Spherical and Practical Astronomy Vol. 2
This classic was first published in 1887 by a founder of the U.S. Naval Academy, and a pillar of American science education, mathematics, and navigational astronomy. Chauvenet’s contributions are also considered…
A MANUAL OF SPHERICAL AND PRACTICAL ASTRONOMY
by William Chauvenet
This classic was first published in 1887 by a founder of the U.S. Naval Academy, and a pillar of American science education, mathematics, and navigational astronomy. Chauvenet’s contributions are also considered to have had immense impact on American military success.
Volume I (in two parts) is on the mathematics of navigational astronomy and its applications, both terrestrial and nautical. Its comprehensive coverage treats all the usual topics in celestial navigation plus many which would be considered novel today. Just one interesting example is cartographic mapping by finding longitude from telegraphed time signals. Other examples include about 11 different ways of determining longitude (including the method of lunar distances), 18 ways of finding latitude, and several ways of determining universal time.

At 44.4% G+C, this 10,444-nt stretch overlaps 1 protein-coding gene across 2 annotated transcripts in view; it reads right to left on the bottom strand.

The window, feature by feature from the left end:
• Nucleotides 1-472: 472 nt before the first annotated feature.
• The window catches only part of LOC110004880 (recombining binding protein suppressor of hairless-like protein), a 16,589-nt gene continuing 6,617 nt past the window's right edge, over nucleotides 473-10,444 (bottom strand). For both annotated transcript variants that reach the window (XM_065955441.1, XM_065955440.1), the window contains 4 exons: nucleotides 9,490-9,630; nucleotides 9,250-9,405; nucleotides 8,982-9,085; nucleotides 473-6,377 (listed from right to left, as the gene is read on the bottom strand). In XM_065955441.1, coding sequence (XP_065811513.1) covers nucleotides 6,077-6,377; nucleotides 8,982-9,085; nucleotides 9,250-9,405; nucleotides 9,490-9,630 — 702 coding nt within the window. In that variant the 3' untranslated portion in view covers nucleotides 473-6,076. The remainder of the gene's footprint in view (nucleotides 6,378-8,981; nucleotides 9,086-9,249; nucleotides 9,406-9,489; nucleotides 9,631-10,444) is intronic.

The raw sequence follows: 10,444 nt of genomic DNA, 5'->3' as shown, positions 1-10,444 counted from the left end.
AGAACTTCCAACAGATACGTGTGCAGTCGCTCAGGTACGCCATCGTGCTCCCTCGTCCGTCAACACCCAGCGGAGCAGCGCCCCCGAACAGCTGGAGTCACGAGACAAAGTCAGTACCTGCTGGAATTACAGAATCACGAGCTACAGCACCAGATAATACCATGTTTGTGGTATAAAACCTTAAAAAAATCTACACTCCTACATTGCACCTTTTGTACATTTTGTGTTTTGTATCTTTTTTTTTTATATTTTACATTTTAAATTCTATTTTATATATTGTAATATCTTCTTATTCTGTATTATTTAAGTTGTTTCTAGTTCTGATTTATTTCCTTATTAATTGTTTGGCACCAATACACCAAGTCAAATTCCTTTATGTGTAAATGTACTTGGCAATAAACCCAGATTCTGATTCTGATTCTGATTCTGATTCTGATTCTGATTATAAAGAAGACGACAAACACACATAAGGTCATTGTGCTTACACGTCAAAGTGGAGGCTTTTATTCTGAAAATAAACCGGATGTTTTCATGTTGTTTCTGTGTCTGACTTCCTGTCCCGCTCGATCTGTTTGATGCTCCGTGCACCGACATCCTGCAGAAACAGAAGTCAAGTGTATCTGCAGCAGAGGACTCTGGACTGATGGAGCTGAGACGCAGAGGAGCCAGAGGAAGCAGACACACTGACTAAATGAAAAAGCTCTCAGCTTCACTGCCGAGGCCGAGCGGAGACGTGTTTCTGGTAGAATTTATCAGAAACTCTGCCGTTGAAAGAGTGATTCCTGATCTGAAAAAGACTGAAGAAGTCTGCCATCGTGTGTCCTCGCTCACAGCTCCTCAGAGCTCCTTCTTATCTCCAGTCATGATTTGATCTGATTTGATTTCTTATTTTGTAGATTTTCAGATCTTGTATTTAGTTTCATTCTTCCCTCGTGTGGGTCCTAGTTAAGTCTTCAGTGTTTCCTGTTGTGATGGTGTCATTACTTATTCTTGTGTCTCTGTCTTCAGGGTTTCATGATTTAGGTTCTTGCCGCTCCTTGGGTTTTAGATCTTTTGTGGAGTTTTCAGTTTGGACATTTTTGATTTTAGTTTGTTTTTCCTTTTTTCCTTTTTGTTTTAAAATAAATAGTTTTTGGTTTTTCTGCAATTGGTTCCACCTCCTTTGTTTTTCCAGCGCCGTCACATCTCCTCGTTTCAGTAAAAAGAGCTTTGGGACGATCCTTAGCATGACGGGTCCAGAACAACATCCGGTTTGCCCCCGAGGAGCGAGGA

Volume II (also in two parts) discusses a wide variety of astronomical measuring instruments, such as the mariner’s sextant, meridian transits, and zenith and equatorial telescopes. This volume ends with a detailed discussion of the method of least squares.
This treatise is a treasure for those interested in the mathematics and history of astronomical applications and their associated instruments. Readers not mathematically inclined will still find a lot of interesting discussion by simply skipping over the math.
These books are a Kessinger reprint. SC, 2008, Vol I is 708 pages, Vol II is 631 pages. SW 2.2 lbs each Vol.
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